his new wife. he said he took too much cold medicine. was he obsessed with a fictional serial killer? and the deadly plane collision. the tail of a jet ripped away. the two people in the other plane would not survive. stay with us. hold on dad... liberty did what? yeah, liberty mutual 24-hour roadside assistance helped him to fix his flat so he could get home safely. my dad says our insurance doesn't have that. don't worry - i know what a lug wrench is, dad. is this a lug wrench? maybe? you can leave worry behind when liberty stands with you™. liberty stands with you™. liberty mutual insurance. it's these fleas and ticks. the itchys andow!ratchys? i'm getting bit like crazy. got any ideas for me? well, not all products work the same. that's why my owner gives me k9 advantix ii. it kills fleas, ticks, and mosquitoes.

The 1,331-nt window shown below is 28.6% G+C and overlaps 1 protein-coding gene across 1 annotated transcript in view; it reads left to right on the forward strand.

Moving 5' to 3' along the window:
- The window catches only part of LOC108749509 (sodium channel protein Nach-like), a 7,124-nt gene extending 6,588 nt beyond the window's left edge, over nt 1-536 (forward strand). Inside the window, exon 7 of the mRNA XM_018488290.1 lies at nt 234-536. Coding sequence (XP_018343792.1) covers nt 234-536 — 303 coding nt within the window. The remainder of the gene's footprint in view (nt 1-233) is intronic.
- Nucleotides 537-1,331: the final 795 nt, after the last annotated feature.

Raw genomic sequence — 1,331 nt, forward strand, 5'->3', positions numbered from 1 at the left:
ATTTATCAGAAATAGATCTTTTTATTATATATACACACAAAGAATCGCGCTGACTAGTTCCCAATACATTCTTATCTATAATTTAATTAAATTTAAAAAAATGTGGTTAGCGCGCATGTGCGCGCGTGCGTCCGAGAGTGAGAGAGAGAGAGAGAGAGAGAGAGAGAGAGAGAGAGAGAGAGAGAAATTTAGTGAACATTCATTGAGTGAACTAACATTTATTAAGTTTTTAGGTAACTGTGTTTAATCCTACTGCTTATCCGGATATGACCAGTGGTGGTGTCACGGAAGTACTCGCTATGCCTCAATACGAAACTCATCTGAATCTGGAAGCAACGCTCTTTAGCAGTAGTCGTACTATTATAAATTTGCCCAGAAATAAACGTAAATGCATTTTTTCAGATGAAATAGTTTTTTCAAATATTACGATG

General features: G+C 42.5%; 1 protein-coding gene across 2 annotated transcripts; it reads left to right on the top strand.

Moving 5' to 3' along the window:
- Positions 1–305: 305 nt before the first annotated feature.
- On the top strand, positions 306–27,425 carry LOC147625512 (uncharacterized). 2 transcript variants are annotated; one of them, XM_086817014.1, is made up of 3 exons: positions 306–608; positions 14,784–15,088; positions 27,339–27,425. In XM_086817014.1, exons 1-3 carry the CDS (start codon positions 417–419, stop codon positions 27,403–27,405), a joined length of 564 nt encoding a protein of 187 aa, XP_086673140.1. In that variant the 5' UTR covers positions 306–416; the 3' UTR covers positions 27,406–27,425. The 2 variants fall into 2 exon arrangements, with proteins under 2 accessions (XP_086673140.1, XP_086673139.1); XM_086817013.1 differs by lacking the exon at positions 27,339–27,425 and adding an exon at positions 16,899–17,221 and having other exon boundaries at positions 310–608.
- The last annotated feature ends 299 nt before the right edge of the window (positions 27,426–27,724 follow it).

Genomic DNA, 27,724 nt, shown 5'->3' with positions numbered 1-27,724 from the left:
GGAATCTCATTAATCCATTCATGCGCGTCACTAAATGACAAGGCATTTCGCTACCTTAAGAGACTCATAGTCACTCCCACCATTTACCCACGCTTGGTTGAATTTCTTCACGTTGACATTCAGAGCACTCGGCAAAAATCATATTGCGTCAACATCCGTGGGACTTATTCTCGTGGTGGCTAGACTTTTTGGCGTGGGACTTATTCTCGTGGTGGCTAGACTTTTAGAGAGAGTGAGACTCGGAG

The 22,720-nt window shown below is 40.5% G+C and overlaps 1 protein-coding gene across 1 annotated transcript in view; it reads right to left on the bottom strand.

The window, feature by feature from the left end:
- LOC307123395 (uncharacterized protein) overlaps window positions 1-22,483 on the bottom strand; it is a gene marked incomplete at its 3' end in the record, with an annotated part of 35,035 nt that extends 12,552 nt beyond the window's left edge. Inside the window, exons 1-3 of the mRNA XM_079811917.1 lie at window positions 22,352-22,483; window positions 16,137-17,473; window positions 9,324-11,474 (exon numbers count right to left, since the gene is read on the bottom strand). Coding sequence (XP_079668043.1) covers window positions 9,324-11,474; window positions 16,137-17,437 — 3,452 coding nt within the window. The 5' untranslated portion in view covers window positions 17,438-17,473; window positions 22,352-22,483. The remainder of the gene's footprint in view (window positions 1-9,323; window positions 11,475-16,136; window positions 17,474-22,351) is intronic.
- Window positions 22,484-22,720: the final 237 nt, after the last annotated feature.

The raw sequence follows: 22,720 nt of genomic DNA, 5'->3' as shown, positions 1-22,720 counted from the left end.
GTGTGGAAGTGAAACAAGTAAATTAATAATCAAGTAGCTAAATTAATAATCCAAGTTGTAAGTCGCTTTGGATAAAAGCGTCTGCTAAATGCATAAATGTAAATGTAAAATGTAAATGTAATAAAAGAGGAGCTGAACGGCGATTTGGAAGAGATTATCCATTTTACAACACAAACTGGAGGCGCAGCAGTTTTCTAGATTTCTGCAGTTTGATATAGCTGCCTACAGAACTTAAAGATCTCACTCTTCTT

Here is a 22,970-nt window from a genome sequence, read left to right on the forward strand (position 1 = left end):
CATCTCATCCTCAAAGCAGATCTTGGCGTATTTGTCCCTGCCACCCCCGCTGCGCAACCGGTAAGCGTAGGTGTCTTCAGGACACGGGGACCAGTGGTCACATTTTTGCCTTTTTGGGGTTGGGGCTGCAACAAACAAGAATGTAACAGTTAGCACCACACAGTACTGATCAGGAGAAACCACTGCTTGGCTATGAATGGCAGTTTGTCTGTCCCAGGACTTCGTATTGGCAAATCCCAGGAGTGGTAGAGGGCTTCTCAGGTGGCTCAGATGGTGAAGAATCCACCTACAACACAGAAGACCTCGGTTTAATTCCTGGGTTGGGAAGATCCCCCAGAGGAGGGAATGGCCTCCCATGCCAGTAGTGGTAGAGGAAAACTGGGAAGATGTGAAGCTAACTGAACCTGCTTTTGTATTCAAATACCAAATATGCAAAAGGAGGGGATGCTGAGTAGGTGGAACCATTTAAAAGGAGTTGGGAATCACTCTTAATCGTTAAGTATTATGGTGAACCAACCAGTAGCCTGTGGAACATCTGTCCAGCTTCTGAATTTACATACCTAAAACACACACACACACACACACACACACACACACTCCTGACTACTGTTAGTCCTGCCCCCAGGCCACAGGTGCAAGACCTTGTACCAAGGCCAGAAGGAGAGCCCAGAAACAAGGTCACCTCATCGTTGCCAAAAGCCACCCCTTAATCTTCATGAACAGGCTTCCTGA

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back now with a bizarre twist in a grisly murder case. an aspiring pastor accused of fatally stabbing his wife, telling a 911 dispatcher he took too much cold medicine. now, new court documents that may reveal a chilling obsession with a very violent film. here's abc's eva pilgrim. >> reporter: investigators say they discovered the secret life of a north carolina man who said said too much cough medicine is to blame in the alleged killing of his wife. >> i have blood all over me and there's a bloody knife on the bed. and i think i did it. >> reporter: 29-year-old matthew phelps, an aspiring pastor, was charged in september for fatally stabbing his wife after making this 911 call. >> i took coricidin.